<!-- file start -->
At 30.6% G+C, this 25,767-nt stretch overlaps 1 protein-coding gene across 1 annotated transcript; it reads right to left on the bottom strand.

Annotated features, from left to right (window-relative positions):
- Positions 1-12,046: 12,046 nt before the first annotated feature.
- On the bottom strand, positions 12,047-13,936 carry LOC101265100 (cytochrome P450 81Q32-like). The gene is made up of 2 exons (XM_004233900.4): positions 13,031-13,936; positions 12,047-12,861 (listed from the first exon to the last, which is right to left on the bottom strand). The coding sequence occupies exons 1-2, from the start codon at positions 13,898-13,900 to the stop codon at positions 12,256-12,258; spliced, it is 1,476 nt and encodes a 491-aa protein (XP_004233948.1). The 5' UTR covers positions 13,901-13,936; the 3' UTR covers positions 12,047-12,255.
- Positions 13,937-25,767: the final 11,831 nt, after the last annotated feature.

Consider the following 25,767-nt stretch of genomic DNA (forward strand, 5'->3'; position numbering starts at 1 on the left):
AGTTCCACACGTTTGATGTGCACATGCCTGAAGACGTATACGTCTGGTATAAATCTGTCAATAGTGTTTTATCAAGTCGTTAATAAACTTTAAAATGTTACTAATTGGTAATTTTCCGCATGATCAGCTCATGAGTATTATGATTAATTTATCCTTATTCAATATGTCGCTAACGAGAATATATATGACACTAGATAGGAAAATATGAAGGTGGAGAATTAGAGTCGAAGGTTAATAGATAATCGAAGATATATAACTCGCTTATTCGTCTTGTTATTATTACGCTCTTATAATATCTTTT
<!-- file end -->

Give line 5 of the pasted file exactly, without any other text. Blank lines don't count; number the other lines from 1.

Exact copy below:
- Positions 13,937-25,767: the final 11,831 nt, after the last annotated feature.